1. When you were my age (10), did you like to read?
In think my experience with reading is different from many authors. I don’t remember reading being encouraged at home. As a child, I think I had an undiagnosed reading disorder, making reading quite difficult. I learned to read to do well in school but reading for pleasure didn’t come until later in life. So, you can imagine I didn’t start out wanting to be a writer.
Having said that, I remember receiving a book from my godparents that I absolutely loved. I loved horses as a child so this book was right up my alley.
2. What is a book that made an impact on you?
Since I didn’t read much as a kid, adult books are the ones that have had the biggest impact. The books with the greatest impact on my life are about mindfulness meditation. Full Catastrophe Living by Jon Kabat-Zinn changed my life, along with books by Sharon Salzberg, Thich Nhat Hahn and Jack Kornfield.
For pleasure reading, I like books that use language that lights up the story, words I can hear and feel, words that make me want to hear every word and not skim over anything. I like the brilliant work of Jane Smiley, in particular The All-True Travels and Adventures of Lidie Newton.
As an adult I read children’s book teaching kids mindfulness and others that are encouraging and hopeful. A few books about maintaining connection with a caretaker figure come to mind, like The Kissing Hand by Audrey Penn, illustrated by Ruth Harper and Nancy Leak and The Invisible String by Patrice Karst, illustrated by Geoff Stevenson.
3. Is it hard to come up with book ideas?
I have one children’s picture book, May All People and Pigs Be Happy, which teaches loving-kindness meditation and an adult book, The Need To Please: Mindfulness Skills to Gain Freedom from People-Pleasing and Approval Seeking.
The very idea to even write these books came without prompting during meditation. Several times I would hear the thought . . . “Book!” At first I tried to ignore those thoughts, partly because I didn’t think I could write a book. Finally, as I meditated, I asked the question . . . “What book?” As I softened around the idea of writing a book (I hadn’t considered myself a writer), the subjects emerged and thoughts came as I sat quietly.
Once I had a general outline for the The Need To Please I received a contract to write it, which included deadlines. This made for a fair amount of anxiety, especially being a first time author, making it difficult to put flesh on the bones of my outline. I had difficulty finding the “right” words to express my thoughts.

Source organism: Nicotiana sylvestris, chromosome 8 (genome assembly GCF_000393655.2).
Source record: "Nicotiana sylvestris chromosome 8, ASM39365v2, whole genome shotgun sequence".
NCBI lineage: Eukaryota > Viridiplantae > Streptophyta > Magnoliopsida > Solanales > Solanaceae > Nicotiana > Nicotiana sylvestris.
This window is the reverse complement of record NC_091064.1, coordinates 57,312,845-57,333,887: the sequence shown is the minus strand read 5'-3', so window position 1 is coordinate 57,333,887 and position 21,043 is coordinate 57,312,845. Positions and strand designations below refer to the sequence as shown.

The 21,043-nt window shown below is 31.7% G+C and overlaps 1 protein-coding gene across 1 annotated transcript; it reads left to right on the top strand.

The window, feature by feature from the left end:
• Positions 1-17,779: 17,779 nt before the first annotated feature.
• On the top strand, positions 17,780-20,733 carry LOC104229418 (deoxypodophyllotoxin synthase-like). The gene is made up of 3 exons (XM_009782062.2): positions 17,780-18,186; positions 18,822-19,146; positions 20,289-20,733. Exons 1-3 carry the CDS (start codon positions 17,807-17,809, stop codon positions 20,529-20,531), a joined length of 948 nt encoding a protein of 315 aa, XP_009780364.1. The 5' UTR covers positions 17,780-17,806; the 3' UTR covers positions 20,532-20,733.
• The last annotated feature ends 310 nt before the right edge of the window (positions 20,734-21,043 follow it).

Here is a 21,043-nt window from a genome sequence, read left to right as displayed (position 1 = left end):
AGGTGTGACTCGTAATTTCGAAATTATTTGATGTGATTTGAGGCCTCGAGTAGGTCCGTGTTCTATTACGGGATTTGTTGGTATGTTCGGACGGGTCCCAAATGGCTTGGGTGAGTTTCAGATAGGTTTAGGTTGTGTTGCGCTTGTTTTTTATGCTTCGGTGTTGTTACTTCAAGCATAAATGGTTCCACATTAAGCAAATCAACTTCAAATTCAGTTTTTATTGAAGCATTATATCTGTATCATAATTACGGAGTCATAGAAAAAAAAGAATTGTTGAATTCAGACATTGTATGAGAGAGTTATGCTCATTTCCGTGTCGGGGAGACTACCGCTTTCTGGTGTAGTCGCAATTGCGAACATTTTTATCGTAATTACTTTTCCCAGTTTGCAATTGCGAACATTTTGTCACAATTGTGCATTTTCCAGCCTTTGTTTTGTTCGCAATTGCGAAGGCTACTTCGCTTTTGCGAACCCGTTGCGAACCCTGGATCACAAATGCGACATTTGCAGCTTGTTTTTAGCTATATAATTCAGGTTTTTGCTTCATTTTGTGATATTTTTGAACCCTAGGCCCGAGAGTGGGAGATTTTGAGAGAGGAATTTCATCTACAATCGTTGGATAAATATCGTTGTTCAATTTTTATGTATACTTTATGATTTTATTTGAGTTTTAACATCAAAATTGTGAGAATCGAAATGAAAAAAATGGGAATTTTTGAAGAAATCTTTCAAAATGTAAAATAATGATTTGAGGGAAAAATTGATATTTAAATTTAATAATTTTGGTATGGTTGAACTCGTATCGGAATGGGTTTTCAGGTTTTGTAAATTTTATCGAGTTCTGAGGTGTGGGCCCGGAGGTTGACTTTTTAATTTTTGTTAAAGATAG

For May All People and Pigs Be Happy, I didn’t have a contract and wasn’t in a hurry, so I simply let the ideas come a little at a time. I wanted the book to follow the way loving-kindness meditation is traditionally taught, so I had a basic skeleton for the book. I also have a stuffed pig, Pigalina, and I love her. Pigalina would pop into my mind along with the way loving-kindness meditation is taught. From there ideas would simply pop into my mind about the plot. Since I wasn’t in a hurry, the book came to me in its own time without much trouble.
4. What author or book have read recently that impacted you?
I am rereading Viktor Frankl’s inspirational book, Man’s Search for Meaning.
- Is there a new or lesser known author you think kids should be aware of?
I don’t know if Andrew Jordan Nance is a lesser-known author but he has a few lovely books that help kids develop mindfulness and emotional regulation. His recently released book is The Lion in Me.
6. What advice do you have for a kid who wants to be an author?
Spend some time being quiet and letting your imagination enchant you. The imagination is a wonderful source of ideas. If you are quiet you can listen to and see what you imagination gives you. Follow your imagination. Most of all, you don’t need to try to hard to make things up but let them come to you. Keep writing down your thoughts and over time they can come together into a plot.
I hope this interview is encouraging for you. I didn’t read as a child. I thought I couldn’t write a book. Even though I had no confidence as a writer, I knew I had ideas worth writing about. So, I did it. You can too.
When I didn’t have a deadline, I had fun writing and it was productive. Have some fun writing down your story and mix in some persistence. You can make it happen.
7. As an author, do you hear from your readers? What do you like about that?
I love hearing from readers. I have heard many lovely stories about the impact of May All People and Pigs Be Happy. These stories warm my heart and sometimes bring tears to my eyes. One person told me that she read the story to her daughter who had been crying because a friend was mean to her. They practiced the loving wishes from the book and the daughter felt calmer and more loving toward herself and her friend. These stories are important because I can see the mission of helping kids find their inner kindness and caring being full-filled.
8. If you could portal into any book (yours or another person’s), what book would it be?
I would be Claire from my book, May All People and Pigs Be Happy. She learned loving-kindness at an early age as I wish I had.